Portal:Agriculture and agronomy

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Ploughing rice paddies with water buffalo, in Indonesia.

Agriculture is the cultivation of animals, plants, fungi and other life forms for food, fiber, and other products used to sustain life. Agriculture was the key implement in the rise of sedentary human civilization, whereby farming of domesticated species created food surpluses that nurtured the development of civilization. The study of agriculture is known as agricultural science. The history of agriculture dates back thousands of years, and its development has been driven and defined by greatly different climates, cultures, and technologies. However, all farming generally relies on techniques to expand and maintain the lands suitable for raising domesticated species. For plants, this usually requires some form of irrigation, although there are methods of dryland farming; pastoral herding on rangeland is still the most common means of raising livestock. In the developed world, industrial agriculture based on large-scale monoculture has become the dominant system of modern farming, although there is growing support for sustainable agriculture. The major agricultural products can be broadly grouped into foods, fibers, fuels, and raw materials.

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Phaseolus vulgaris seed.jpg
Pictured left: Diversity in dry common beans

"Bean" is a common name for large plant seeds of several genera of the family "fabaceae" (alternately "leguminosae") used for human food or animal feed.

The whole young pods of bean plants, if picked before the pods ripen and dry, are very tender and may be eaten cooked or raw. Thus the term "green beans" means "green" in the sense of unripe (many are in fact not green in color). In some cases, the beans inside the pods of "green beans" are too small to comprise a significant part of the cooked fruit. Beans have significant amounts of fiber and soluble fiber, with one cup of cooked beans providing between nine and 13 grams of fiber. Soluble fiber can help lower blood cholesterol. Beans are also high in protein, complex carbohydrates, folate, and iron.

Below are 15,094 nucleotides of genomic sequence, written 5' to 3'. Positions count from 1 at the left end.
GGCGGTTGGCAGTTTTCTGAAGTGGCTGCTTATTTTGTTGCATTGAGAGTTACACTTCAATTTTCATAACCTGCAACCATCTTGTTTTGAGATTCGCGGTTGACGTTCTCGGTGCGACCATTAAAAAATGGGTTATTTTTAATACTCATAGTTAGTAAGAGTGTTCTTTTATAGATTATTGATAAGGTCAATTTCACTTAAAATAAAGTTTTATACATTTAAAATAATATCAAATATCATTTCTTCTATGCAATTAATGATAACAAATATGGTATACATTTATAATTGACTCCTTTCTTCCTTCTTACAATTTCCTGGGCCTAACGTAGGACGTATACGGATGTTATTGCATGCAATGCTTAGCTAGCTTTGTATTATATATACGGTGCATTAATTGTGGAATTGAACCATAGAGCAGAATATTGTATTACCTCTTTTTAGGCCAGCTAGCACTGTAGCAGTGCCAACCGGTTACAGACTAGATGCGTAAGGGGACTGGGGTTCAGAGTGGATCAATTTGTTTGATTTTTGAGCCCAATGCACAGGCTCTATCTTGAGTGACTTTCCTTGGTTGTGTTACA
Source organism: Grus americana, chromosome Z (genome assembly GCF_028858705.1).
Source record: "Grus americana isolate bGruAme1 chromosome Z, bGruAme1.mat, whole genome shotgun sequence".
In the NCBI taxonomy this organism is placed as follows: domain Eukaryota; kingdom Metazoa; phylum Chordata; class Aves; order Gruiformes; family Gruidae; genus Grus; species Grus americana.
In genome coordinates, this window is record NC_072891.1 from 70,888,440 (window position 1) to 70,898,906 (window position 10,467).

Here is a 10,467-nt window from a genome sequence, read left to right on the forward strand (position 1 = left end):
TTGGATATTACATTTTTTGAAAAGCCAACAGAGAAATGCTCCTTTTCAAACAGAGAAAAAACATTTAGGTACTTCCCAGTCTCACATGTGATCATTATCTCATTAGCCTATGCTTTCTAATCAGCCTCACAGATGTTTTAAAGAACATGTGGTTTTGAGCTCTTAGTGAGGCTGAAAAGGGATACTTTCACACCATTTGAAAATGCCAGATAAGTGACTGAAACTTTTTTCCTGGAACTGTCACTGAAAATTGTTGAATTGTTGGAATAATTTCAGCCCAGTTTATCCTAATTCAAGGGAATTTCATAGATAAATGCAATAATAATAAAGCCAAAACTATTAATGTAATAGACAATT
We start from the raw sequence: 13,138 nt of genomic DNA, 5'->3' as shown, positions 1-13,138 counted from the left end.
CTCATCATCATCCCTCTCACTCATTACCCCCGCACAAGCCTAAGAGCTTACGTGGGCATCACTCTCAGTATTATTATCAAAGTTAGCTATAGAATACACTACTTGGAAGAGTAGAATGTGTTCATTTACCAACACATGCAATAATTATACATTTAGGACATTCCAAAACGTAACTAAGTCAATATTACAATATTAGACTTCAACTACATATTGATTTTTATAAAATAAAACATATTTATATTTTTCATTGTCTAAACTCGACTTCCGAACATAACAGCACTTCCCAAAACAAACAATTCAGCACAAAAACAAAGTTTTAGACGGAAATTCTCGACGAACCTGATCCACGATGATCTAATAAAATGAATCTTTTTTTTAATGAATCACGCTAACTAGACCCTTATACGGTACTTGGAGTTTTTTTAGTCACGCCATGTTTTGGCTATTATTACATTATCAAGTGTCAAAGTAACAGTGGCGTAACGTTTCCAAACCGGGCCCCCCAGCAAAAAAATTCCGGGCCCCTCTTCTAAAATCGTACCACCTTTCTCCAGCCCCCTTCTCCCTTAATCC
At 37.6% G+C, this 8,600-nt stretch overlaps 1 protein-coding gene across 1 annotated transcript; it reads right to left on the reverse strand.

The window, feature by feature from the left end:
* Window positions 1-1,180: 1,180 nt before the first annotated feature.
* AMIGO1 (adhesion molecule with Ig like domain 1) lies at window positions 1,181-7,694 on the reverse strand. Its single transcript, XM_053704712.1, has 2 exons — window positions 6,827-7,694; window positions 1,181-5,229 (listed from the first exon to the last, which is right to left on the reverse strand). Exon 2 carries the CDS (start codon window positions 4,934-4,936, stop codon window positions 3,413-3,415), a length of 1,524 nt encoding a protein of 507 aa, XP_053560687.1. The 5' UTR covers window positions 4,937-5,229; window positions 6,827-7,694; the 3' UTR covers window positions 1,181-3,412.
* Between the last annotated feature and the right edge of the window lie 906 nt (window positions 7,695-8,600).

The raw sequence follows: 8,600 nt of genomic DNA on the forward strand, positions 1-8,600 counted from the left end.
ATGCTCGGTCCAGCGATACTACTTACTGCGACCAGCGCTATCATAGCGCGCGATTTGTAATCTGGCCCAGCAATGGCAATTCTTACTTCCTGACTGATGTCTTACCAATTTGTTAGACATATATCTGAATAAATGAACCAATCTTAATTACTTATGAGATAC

Beans are one of the longest-cultivated plants. Broad beans, with seeds the size of the small fingernail, were gathered in their wild state in Afghanistan and the Himalayan foothills. In a form improved from naturally occurring types, they were grown in Thailand already since the early seventh millennium (BC), predating ceramics. They were deposited with the dead in ancient Egypt. Not until the second millennium BC did cultivated, large-seeded broad beans appear in the Aegean, Iberia and transalpine Europe. In the "Iliad" (late-8th century) is a passing mention of beans and chickpeas cast on the threshing floor. The oldest-known domesticated beans in the Americas were found in Guitarrero Cave, an archaeological site in Peru, and dated to around the second millennium BCE.


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Corn field.jpg
Credit: Hyena

A corn field (2006)

Sustainable agriculture

Sustainable agriculture is the practice of farming using principles of ecology, the study of relationships between organisms and their environment. It has been defined as "an integrated system of plant and animal production practices having a site-specific application that will last over the long term:

Sustainable agriculture in the United States was addressed by the 1990 farm bill.[2] More recently, as consumer and retail demand for sustainable products has risen, organizations such as Food Alliance and Protected Harvest have started to provide measurement standards and certification programs for what constitutes a sustainably grown crop.[3]

  1. ^ Gold, M. (July 2009). What is Sustainable Agriculture?. United States Department of Agriculture, Alternative Farming Systems Information Center.
  2. ^ Food, Agriculture, Conservation, and Trade Act of 1990 (FACTA), Public Law 101-624, Title XVI, Subtitle A, Section 1603
  3. ^ Organic and non-GMO Report. New certification programs aim to encourage sustainable farming.

Categories: Sustainable agriculture, Sustainability

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